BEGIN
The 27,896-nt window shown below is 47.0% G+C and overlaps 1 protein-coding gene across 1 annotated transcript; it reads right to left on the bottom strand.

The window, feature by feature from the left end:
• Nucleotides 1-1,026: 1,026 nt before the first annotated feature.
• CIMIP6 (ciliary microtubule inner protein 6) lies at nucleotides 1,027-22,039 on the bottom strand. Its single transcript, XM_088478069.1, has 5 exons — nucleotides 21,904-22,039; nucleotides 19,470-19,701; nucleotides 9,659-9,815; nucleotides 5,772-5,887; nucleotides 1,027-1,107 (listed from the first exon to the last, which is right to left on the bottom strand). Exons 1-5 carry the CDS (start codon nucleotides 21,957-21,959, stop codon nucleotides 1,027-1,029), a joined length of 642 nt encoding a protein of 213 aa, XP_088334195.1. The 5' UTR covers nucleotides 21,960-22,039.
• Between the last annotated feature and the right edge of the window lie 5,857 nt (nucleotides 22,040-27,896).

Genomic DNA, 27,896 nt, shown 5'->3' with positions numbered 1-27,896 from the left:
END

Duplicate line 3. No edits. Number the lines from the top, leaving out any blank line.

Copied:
• Nucleotides 1-1,026: 1,026 nt before the first annotated feature.